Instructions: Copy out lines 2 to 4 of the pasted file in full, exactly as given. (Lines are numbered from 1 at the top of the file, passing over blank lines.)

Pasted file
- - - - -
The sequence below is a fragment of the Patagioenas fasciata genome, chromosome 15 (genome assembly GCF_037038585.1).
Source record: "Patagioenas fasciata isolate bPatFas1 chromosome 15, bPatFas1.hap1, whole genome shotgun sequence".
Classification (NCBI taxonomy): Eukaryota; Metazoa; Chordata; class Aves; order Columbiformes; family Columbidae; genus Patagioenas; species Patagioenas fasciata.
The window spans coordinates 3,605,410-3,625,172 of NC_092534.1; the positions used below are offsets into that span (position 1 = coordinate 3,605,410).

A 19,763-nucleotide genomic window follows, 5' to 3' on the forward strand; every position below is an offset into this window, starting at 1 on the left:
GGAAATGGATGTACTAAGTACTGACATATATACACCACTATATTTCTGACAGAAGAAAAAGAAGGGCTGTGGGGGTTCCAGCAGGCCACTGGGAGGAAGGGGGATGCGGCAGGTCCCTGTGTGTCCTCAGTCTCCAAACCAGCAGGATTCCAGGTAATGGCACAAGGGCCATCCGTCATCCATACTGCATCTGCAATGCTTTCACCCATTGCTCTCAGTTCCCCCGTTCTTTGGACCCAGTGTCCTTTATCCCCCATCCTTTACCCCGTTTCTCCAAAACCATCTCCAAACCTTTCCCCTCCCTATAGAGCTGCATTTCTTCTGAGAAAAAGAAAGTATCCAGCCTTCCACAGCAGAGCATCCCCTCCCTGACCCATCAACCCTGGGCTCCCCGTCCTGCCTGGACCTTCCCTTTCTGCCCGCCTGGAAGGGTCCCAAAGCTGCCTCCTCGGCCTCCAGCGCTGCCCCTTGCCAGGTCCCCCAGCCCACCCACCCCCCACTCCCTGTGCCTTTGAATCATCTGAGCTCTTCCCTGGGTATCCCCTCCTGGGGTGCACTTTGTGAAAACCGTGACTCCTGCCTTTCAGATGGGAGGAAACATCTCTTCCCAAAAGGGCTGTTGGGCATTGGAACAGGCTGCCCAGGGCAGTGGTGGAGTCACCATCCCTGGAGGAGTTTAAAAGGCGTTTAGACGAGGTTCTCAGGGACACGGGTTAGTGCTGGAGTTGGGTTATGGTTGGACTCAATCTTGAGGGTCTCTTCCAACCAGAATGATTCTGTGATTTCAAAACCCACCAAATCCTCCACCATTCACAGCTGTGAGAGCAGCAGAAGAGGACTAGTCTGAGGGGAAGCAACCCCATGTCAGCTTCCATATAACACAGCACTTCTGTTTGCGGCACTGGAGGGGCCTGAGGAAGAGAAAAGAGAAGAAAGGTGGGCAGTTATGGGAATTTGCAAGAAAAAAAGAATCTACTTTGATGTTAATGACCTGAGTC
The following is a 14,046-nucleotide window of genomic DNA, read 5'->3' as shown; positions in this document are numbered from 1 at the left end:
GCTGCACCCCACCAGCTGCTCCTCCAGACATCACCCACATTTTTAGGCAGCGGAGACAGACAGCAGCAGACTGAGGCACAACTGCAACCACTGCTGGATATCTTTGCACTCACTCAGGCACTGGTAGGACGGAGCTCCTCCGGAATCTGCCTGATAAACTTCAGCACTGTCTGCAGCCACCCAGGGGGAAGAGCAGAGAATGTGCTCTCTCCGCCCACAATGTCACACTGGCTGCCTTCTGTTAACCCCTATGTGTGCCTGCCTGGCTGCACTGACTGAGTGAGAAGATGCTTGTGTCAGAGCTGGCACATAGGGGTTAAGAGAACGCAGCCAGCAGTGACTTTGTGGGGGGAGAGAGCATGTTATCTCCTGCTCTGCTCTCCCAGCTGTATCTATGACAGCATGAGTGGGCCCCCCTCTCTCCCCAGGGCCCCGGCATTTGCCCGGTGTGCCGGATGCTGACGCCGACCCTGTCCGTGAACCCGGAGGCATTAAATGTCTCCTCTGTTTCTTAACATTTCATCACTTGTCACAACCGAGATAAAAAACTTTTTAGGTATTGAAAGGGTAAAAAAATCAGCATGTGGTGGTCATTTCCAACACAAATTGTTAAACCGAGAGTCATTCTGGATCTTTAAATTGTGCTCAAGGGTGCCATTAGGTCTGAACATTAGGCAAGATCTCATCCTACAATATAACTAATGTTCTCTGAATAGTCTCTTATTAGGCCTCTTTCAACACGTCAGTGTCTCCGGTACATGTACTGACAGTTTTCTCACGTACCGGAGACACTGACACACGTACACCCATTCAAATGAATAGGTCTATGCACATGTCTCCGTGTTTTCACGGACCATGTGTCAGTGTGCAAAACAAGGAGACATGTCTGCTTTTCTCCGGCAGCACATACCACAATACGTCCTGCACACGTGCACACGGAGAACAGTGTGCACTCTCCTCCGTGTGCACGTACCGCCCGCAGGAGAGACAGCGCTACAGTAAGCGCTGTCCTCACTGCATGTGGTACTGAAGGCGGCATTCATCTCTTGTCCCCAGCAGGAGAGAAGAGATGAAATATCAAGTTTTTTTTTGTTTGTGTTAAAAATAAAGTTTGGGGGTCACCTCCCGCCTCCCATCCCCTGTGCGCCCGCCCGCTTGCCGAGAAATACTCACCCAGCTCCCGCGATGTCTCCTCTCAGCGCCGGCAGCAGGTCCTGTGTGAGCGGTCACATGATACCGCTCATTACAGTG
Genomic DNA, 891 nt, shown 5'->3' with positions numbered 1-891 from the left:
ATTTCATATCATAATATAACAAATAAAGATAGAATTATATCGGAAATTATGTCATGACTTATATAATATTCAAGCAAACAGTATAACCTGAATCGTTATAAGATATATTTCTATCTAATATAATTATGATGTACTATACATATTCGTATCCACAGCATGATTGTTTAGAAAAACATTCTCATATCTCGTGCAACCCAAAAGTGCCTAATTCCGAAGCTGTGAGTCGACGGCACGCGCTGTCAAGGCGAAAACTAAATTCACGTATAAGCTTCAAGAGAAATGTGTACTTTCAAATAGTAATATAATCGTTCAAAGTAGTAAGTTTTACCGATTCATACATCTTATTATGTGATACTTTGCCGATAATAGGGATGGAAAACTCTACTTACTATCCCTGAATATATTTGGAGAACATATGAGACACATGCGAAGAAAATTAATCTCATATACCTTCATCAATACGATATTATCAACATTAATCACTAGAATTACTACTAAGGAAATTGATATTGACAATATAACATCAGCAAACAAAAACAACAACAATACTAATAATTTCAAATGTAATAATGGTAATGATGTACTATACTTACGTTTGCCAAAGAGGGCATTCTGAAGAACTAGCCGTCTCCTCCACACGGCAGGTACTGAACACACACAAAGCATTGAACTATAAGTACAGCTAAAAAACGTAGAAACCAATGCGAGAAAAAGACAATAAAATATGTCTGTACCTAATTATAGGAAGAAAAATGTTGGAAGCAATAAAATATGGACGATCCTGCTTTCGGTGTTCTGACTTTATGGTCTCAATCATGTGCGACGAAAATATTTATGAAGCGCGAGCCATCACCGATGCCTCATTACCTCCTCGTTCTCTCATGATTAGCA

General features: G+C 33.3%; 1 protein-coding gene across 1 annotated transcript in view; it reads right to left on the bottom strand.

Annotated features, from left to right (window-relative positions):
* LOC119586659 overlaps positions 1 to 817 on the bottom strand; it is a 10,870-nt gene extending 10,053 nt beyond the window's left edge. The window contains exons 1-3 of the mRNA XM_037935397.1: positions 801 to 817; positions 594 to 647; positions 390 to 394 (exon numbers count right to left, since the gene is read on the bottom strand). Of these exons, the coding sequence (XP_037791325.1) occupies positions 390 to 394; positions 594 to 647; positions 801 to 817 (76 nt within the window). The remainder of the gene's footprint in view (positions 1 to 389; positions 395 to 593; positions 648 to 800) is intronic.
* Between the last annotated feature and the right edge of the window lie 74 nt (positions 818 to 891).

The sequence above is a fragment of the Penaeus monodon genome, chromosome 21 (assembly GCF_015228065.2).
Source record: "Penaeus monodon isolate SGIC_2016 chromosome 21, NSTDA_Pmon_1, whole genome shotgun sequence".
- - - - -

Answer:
Source record: "Patagioenas fasciata isolate bPatFas1 chromosome 15, bPatFas1.hap1, whole genome shotgun sequence".
Classification (NCBI taxonomy): Eukaryota; Metazoa; Chordata; class Aves; order Columbiformes; family Columbidae; genus Patagioenas; species Patagioenas fasciata.
The window spans coordinates 3,605,410-3,625,172 of NC_092534.1; the positions used below are offsets into that span (position 1 = coordinate 3,605,410).